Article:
Time was running out. The thought of the $100 per day penalty clause was on everyone's mind. Frank White decided to come out from Paterson to see what was taking so long. He entered the theater demanding to know, "What's all this (expletive deleted) with the union?" When Cy heard this, he jumped on Frank, and a good fight got started. They were both big men. John Peragallo succeeded in stopping the fight by convincing Cy that it was just Frank White's blustering nature to talk like this.
However Frank White (or anyone) could not perform the miracle that was necessary to get the organ playing in time for opening night. In fact an orchestra played the pictures for several weeks while the organ was being finished. At last it was ready to try. The 20 hp Kinetic blower supplied plenty of wind for the organ and vacuum for the percussions. The organ sounded magnificent. Everyone was very pleased. The acoustics of the theater, coupled with the fine pipework and voicing, produced a sound that was unforgettable. In fact, the volume of the 32' Diaphones had to be reduced because the beautiful glass partitions at the rear of the theater shattered from the vibration. The result lived up to the motto of the American Master Organ Company: "Science, Musicianship, Craft; Master Workmen to Master Musician."
In the meantime, Frank White had returned to Paterson because there was much trouble at the factory. MacSpadden, the factory superintendent, had quit. The unforeseen expenses of the Butte job combined with the penalty clause had drained away what little cash was left. If they could get the three-manual organ delivered to the Central High School in Paterson, they could collect a large installment of its $10,000 purchase price. Shield Toutjian was on his way from California to become factory superintendent and possibly part-owner of the company. He was one brother of a family of musicians and musical instrument craftsmen from Armenia. Around 1900 his father, Lucius, had restored ancient musical instruments for John Wanamaker's "Museum of Arts" in Philadelphia. Lucius and his four sons, Shield, Robert, Bartan, and Kersam worked for the Los Angeles Art Organ Company and for Murray M. Harris. But that's another story.
Toutjian finished the factory work for the Central High School organ. But he could see that the American Master Organ Company was nearly dead. They didn't have enough money to keep the doors open long enough to ship the Central High School organ. The Butte organ and poor management had bankrupted the firm. They wired John Peragallo $71.80 to cover his fare, and told him to come home; they were bankrupt. So on July 16, 1917, he left Butte--never to return.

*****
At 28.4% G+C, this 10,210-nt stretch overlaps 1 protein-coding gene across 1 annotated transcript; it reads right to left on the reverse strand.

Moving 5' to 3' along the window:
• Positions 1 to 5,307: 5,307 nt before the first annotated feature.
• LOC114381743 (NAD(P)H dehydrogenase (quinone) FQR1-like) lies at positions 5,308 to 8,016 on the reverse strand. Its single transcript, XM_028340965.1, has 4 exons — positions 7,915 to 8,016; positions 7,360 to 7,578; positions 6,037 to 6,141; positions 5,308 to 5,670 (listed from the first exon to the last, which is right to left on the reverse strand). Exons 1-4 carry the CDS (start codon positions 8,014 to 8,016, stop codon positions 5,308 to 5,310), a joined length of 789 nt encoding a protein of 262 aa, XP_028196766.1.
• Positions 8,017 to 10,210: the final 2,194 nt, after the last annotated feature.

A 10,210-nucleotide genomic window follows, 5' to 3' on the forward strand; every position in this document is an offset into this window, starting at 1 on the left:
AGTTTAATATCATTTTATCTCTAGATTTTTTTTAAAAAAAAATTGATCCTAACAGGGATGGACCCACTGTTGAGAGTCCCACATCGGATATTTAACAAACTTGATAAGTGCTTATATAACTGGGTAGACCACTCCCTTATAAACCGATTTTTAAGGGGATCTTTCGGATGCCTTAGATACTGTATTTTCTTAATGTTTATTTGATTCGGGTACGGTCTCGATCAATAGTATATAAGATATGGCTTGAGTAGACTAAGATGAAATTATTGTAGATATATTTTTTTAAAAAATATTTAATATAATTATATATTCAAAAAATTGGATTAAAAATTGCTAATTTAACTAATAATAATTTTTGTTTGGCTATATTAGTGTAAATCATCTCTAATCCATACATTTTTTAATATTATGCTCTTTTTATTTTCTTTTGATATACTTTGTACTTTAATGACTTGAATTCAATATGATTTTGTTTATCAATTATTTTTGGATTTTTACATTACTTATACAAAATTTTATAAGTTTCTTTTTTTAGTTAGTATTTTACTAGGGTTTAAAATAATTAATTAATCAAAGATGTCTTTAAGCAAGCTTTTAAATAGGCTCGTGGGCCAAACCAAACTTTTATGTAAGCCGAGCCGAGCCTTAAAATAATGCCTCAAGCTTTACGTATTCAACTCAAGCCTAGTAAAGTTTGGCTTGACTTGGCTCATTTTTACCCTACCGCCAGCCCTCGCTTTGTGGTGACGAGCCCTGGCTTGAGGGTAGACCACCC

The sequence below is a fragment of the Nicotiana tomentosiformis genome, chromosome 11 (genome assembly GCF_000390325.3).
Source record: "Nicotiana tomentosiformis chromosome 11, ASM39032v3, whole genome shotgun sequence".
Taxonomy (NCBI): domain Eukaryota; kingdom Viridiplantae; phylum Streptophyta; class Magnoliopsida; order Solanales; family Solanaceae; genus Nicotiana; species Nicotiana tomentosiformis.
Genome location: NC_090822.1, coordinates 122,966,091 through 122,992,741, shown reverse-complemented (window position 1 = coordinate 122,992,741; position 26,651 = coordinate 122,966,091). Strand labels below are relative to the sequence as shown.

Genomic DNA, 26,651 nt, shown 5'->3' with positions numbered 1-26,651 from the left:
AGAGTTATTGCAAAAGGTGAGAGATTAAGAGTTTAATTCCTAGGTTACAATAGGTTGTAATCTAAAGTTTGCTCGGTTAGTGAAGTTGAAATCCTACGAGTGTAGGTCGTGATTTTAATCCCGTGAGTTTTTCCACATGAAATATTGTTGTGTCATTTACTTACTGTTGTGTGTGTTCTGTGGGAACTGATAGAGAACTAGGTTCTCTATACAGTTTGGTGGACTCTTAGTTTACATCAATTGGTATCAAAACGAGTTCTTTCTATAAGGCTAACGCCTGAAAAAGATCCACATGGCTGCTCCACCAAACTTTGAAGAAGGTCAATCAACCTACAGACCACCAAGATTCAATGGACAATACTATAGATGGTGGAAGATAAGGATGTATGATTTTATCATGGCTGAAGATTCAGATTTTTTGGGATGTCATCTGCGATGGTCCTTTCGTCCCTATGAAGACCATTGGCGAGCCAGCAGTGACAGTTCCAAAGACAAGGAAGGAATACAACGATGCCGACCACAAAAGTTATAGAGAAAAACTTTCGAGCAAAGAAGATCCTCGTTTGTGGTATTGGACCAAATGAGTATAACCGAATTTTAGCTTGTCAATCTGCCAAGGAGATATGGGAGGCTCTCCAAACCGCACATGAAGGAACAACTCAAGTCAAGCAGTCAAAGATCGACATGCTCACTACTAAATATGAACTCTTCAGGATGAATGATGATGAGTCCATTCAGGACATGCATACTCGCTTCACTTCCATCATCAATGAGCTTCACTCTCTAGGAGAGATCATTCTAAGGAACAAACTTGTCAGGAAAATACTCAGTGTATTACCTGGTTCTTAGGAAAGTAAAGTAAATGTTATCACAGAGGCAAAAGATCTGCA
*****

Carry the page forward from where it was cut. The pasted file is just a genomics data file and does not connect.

When he arrived in Paterson, he found that the previously thriving little company had disintegrated. Frank White was playing in a theater and giving organ lessons. The Ely brothers had taken jobs as accountants in New York City. Only James T. Jordan, the piano manufacturer, had any interest in the company. Jordan advanced more money for John Peragallo and Shield Toutjian to install the Central High School organ. When that was done, Toutjian decided to become a traveling missionary for his own religious sect. Jordan encouraged Peragallo to remain in Paterson and continue in the organ business. Peragallo acquired the logo with the motto and some of the shop machinery from the American Master Organ Company and founded his own company, the Peragallo Organ Company, in 1918.
With his son, John, Jr., and his grandsons, John III, Frank and Stephen, the Peragallo Organ Company is thriving and anticipating a still greater future dedicated to "Science, Musicianship, Craft; Master Workman to Master Musician."
What happened to the organ in the Rialto Theater? The manual pipes in the main chambers were removed years ago, and their whereabouts is unknown to the writer. Shortly before the theater was torn down in the summer of 1964, Ronald McDonald purchased the remains of the organ. This included the pipes from the previously-hidden echo organ and the unenclosed great division. The console was located in a moving a storage warehouse. It had been there for about 32 years. McDonald paid the storage bill of $32 and took the console. There was so little time before the theater was demolished that much of the organ went down with the building. This included the 32' Diaphones, many 16' pipes, the grand piano, the huge relay and switches, the blower, and the entire unenclosed great division.
The console was later sold to Bob Breuer, owner of Arden Pizza and Pipes, Sacramento, California. Bob had it cleaned up, specially lighted, and displayed in his pizza restaurant.
The story continues with an account from Ron McDonald who removed the instrument from the theatre in 1964.

Article from The Moving Picture World, July 17, 1915, p503